What keeps kids from learning? It’s a question that is on everyone’s mind – and an important one -- as the global community looks to move beyond universal access to universal educational achievement. Watch below as Shanta Devarajan, the World Bank’s Chief Economist for Africa, interviews Rakesh Rajani of the East African NGO Twaweza, who gives an excellent overview of the learning problem faced in Tanzania and by many other low-income countries around the globe.

 

Shanta Devarajan interviews Rakesh Rajani from Sense Film Production on Vimeo.

Rockstars for Reading? Education Needs Advocates

Robin Horn's picture

Against overwhelming odds, the efforts of countries and donors to pursue the Education for All (EFA) goals over the last decade have paid off.  The number of out of school children has dropped by the tens of millions, enrollment rates have surged, first grade entry has jumped substantially, completion rates have shot up, gender disparities have diminished, and other types of equity have improved in many countries, including in very large countries like China, Brazil, Indonesia, and Ethiopia.  Of course the six EFA goals and Millennium Development Goals 2 and 3 still remain to be achieved so we are anything but complacent.  Nonetheless, we have seen substantial progress. 

It is really important to recognize that in education we are talking about broad, system-wide outcomes – not just narrowly defined (albeit incredibly important) specific outcomes – for example in the health sector, improved outcomes on a few diseases.   Scores of countries around the world have made great leaps forward on education results, despite poverty, despite the fact that many donors did not meet their funding targets, and despite the fact that EFA doesn't have a Bono, a Bill Gates, or an Angelina Jolie to promote its importance.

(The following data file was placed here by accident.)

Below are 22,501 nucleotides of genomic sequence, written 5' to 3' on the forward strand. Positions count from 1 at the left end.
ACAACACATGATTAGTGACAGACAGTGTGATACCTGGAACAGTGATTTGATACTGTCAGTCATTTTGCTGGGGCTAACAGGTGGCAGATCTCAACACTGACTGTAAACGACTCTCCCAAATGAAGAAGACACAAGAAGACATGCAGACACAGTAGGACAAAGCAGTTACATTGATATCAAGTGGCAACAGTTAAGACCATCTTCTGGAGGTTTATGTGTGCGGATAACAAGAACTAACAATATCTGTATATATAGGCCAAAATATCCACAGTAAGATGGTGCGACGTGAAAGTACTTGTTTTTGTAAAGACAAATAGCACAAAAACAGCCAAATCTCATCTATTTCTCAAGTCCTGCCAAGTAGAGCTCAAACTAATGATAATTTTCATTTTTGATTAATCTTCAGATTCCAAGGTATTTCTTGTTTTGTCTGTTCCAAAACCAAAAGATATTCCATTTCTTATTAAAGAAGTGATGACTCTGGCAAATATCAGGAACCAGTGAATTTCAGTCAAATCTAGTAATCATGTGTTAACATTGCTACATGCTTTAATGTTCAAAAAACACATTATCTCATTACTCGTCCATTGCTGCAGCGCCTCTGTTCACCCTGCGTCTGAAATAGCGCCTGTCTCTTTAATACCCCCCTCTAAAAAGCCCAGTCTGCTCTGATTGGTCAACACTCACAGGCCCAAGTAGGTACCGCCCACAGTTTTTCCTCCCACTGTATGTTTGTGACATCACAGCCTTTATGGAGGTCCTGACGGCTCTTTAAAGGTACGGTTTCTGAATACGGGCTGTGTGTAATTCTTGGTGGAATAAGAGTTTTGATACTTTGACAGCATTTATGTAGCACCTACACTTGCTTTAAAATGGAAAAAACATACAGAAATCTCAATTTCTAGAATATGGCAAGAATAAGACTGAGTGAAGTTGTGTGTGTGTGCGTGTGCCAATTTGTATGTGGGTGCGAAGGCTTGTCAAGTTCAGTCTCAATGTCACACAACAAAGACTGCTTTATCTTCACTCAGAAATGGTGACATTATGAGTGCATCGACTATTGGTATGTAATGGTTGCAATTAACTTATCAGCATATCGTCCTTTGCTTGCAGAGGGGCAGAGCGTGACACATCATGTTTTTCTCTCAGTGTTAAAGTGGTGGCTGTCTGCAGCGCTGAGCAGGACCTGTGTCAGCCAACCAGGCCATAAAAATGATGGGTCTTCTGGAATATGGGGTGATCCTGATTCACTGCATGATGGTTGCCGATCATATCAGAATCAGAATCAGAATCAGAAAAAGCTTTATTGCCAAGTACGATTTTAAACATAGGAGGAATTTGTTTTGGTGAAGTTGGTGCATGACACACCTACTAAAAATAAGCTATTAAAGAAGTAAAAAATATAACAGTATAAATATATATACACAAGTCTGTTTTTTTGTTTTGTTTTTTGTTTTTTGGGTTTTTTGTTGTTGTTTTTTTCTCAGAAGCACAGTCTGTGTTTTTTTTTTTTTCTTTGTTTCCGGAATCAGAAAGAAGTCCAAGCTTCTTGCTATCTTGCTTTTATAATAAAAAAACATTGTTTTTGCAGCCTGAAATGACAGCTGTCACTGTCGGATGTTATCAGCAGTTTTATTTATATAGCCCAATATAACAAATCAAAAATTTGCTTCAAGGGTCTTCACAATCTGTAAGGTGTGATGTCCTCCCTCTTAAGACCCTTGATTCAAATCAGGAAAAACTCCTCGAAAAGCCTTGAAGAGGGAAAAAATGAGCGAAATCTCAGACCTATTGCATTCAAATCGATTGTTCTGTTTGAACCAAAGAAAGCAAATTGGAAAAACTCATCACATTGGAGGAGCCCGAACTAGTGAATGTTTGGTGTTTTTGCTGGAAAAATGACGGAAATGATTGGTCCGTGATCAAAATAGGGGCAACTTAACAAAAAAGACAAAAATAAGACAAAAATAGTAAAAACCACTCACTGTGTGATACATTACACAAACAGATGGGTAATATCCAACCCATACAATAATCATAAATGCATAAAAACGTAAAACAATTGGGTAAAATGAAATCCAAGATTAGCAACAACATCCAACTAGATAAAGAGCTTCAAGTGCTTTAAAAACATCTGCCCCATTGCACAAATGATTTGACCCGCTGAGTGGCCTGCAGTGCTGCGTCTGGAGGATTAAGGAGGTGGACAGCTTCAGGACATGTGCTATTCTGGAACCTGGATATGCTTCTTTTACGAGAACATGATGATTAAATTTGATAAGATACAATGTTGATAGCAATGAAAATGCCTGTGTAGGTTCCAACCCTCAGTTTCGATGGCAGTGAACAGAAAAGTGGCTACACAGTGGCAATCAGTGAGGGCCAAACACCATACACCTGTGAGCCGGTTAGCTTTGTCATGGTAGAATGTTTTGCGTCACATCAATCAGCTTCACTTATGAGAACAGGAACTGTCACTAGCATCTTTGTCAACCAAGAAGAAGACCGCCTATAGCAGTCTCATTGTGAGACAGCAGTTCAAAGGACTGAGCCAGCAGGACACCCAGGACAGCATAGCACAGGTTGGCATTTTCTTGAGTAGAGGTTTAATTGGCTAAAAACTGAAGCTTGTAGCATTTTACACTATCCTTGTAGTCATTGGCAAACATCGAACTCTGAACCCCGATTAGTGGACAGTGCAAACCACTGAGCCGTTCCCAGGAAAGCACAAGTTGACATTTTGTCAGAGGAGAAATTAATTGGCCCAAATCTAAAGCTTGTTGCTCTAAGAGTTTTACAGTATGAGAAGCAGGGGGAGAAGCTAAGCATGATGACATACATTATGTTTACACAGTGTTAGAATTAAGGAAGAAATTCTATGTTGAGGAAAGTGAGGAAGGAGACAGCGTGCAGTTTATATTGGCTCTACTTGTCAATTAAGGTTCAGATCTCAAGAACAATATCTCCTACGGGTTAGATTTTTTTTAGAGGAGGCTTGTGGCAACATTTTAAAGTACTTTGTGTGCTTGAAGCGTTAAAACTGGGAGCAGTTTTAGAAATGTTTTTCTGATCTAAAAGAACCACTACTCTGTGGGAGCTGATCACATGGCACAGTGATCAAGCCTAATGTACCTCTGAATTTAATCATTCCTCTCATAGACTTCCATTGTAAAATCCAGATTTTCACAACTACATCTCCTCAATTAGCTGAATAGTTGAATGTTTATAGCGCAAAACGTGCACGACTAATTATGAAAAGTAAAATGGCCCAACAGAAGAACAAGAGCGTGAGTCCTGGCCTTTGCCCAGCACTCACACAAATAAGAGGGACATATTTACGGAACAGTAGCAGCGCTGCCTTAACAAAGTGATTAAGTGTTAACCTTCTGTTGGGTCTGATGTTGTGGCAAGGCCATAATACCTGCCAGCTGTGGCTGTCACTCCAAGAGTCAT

Education: the 2010 Year in Review

Christine Horansky's picture

2010 was a banner year for education as global attention brought by the UN Millennium Development Goals summit in New York City spotlighted the catalytic role education plays in fighting poverty and meeting a number of critical development goals. As countries and development partners alike strive to maximize development effectiveness, investing in education has emerged as a clear priority for this reason -- as well as as part of the solution to rising unemployment, a point echoed by US President Barack Obama in last week's State of the Union. The World Bank's forthcoming Education Strategy, which launched global consultations in 2010, takes special aim at the critical need for learning to translate into skills for work and life. While the global economic downturn has threatened to slow hard-won progress, the World Bank scaled up development assistance with over $5 billion in support to education during FY2010.

Education is Fundamental to Development and Growth

Elizabeth King's picture

Earlier this month, I was invited to be a keynote speaker on the theme of "Education for Economic Success" at the Education World Forum, which brought education ministers and leaders from over 75 countries together in London.